Discovering the New Forest Pony

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Forrest Fern

The strong & hardy New Forest Pony! We are celebrating them as our December Breed of the Month on #YourDressage!

Dressage riders who choose New Forest Ponies as their mounts are eligible for special awards through the Adequan®/USDF All-Breeds Awards program, as the New Forest Pony Society of North America is a participating organization.  

Here, a competitor shares how she made the decision to move from warmbloods to ponies, and the joys she has experienced since bringing New Forest Ponies into her life.

By Emily Black

In 2017, I was horseless and unsure in what direction to go. For over a decade, like many dressage riders, warmbloods had been my mount of choice, but  I found myself a little burned out from dealing with soundness or temperament issues.  I was an adult amateur with two small children, and was in a place where I just wanted to go to the barn and ride.  I didn’t want to deal with a fire breathing dragon because they were stuck inside for two days, or a lame horse because it threw a special (and of course very expensive) shoe.  I came to the decision that at 30 years old, I wanted to buy my first pony. 

I initially didn’t have a particular breed in mind.  I just wanted something young to bring along myself, with gaits for dressage, and large enough to fit my 5’3 frame.  I posted some inquiries on Facebook and received a message from Lesley Feakins at Trevelyan Farm, a New Forest Pony breeder, who had a 4-year-old for sale.  Wishbone was a 14 hand bay gelding, who was cute as a button and had a great hind leg.  I decided to take a leap of faith and bought him sight unseen. 

It turned out to be one of the best decisions I’ve ever made and just what I needed at that point in my life.  Wishbone was so much fun!  He was always up for a ride, no matter what the weather or how many days he had off, and I never saw my vet anymore which was a nice change of pace.  He had a cheeky personality and a huge sense of humor, which made my barn time the joyful escape for which I’d been searching. He never made me nervous or feel unsafe.  He had the solid, wide build that New Forest’s often have and a horse-like way of going so I never felt too big, despite his short stature.  He was so smart and trainable that we soon started showing and made it all the way to the Great American/USDF Regional Championships!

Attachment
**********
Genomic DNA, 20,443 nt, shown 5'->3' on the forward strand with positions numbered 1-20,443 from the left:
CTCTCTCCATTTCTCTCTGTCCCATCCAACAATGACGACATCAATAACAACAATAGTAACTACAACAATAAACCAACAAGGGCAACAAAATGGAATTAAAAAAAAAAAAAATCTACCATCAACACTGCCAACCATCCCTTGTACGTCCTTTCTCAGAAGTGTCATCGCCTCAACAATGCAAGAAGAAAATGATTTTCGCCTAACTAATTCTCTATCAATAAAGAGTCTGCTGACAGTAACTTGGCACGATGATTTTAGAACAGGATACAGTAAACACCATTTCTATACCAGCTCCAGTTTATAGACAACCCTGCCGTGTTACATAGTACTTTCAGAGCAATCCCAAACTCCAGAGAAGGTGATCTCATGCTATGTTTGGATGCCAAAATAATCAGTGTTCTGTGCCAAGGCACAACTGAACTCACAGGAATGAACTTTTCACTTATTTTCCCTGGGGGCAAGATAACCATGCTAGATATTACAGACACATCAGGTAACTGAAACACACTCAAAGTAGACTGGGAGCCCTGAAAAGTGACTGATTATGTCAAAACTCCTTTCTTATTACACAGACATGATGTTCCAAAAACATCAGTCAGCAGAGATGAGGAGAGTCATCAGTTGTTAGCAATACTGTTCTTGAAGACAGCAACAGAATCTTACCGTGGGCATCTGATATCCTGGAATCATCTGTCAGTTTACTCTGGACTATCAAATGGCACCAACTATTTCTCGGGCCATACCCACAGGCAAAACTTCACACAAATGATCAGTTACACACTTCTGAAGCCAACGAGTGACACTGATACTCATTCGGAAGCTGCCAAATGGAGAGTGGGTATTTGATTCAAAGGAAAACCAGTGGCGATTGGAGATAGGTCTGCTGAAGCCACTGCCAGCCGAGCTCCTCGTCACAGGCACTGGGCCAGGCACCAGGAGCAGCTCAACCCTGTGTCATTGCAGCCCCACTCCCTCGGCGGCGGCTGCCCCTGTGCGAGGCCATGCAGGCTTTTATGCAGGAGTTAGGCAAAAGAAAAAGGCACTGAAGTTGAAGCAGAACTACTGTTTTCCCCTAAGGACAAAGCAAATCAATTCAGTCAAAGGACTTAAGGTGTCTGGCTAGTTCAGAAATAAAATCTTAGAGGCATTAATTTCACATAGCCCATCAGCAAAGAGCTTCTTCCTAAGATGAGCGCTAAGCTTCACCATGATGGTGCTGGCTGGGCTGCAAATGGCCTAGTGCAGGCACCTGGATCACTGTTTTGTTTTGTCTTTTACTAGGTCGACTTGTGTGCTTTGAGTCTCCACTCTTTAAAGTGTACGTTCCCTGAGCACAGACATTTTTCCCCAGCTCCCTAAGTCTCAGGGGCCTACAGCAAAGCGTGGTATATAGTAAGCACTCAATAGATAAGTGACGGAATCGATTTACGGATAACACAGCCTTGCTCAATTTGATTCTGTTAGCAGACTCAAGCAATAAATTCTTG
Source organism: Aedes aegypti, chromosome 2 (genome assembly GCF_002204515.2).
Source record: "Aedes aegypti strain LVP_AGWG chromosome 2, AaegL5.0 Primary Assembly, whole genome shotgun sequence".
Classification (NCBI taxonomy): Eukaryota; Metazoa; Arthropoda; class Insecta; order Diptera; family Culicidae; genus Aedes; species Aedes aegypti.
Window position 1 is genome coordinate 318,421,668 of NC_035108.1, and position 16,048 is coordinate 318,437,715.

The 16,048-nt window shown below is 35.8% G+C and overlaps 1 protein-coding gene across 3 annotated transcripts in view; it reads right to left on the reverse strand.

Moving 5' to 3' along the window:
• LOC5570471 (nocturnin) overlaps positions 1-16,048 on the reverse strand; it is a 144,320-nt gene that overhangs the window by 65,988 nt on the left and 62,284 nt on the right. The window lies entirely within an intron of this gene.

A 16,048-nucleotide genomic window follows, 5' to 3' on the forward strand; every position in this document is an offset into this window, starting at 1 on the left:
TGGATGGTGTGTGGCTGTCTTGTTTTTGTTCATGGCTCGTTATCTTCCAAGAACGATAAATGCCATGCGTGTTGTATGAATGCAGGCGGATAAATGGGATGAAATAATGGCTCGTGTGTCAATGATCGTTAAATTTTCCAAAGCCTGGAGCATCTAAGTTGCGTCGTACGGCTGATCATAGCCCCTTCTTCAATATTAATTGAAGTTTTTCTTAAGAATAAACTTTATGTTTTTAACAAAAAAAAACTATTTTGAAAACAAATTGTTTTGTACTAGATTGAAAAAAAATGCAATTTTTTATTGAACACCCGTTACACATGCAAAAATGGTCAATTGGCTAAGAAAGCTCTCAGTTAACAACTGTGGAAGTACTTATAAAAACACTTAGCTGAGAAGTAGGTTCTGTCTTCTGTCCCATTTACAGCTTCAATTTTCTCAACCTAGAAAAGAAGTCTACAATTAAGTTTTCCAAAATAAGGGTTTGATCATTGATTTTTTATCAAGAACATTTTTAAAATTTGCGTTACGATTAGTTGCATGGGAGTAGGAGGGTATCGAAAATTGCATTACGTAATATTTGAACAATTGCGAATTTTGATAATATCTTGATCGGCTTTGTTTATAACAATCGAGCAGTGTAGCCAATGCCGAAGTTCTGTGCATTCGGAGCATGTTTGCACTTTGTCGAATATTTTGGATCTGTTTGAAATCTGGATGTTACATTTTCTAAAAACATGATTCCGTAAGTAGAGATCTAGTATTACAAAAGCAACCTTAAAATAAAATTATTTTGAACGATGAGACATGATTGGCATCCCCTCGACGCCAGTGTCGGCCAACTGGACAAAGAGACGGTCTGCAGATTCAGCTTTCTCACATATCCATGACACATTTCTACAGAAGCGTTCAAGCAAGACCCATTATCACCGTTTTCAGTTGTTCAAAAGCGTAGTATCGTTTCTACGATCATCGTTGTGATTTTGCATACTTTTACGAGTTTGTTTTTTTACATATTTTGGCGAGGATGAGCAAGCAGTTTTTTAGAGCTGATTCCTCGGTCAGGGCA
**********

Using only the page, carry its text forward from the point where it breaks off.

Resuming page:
It wasn’t long before I called Lesley again to see if she had any more ponies, just like Wishbone.  She did!  Forrest Fern, a stunning flaxen, chestnut, 3-year-old mare, soon joined my family.  She was also a full New Forest and she really cemented my love of the breed.  Her temperament is one of the best I have ever seen.  She was a breeze to start and never puts a foot wrong.  Fern is also a lovely mover and scores over 70% every time we take her to a show. 

It was around this time I got more involved with the New Forest Pony Society of North America (NFPSNA) and volunteered my time as a board member.  Although we are a small organization we have a fantastic show program with year-end prizes and also sponsor awards like Adequan®/USDF All-Breeds, as a Participating Organization, and National Dressage Pony Cup.  I enjoy the close-knit community we build at the NFPSNA with quarterly newsletters containing updates on everyone’s ponies, and annual meetings that members are invited to join. 

One thing that really shocked me was how small the New Forest population is in the United States.  We often only have two or three full New Forest foals born each year.  Yet, despite the small numbers, they can be found competing in so many disciplines.  Not only competing, but succeeding!  You will find New Forest Ponies in the FEI dressage ring, United States Hunter Jumper Association Pony Finals, 3* eventing, Driving competition, and on and on.  It really is a testament to how special these little guys are. 

Wishbone and Emily Black at the 2019 USDF Region 3 Championships. Photo by Hightime Photography

Everyone who meets my ponies loves them.  It really is a shame there aren’t more of them out there.  So, I did something I never thought I would do and bred my beloved Forrest Fern.  I surprised myself again by enjoying every aspect of producing a foal, and suddenly found myself creating a little breeding program.  Because he was a gelding and my focus had shifted somewhat to breeding, I made the difficult decision to sell Wishbone and invest the proceeds into young stock.  Wishbone went to a wonderful family and has been a great confidence booster for his little girl.  I now have five of the best mares I could find, all of them with Dutch bloodlines.  In the Netherlands they took the traditional English New Forest and modernized it a bit.  They kept all the traits we love – the super temperament, the trainability, the hardiness, and solid body – but improved the gaits and athleticism needed for today’s sport.  I imported two of my mares directly from Holland, and the other three are bred here in the US by myself and Lesley.  My next hurdle to cross is finding more stallion options, but I’m getting there! 

Forrest Fern and Ferris Yanney at the 2022 Region 3 Championships, photo by High Time Photography

If you had told me ten years ago that I would be riding and breeding New Forest Ponies, I probably would have laughed. But now, I wouldn’t trade it for the world.  Life is much simpler and more enjoyable with these wonderful ponies, yet I can still compete and find success in the show ring too.  I’m glad I took a chance on that little bay pony and am thankful for all the ways he changed my life.

You can keep up with my ponies on Instagram at @emilyblackdressage and visit poplarponies.com for more information.

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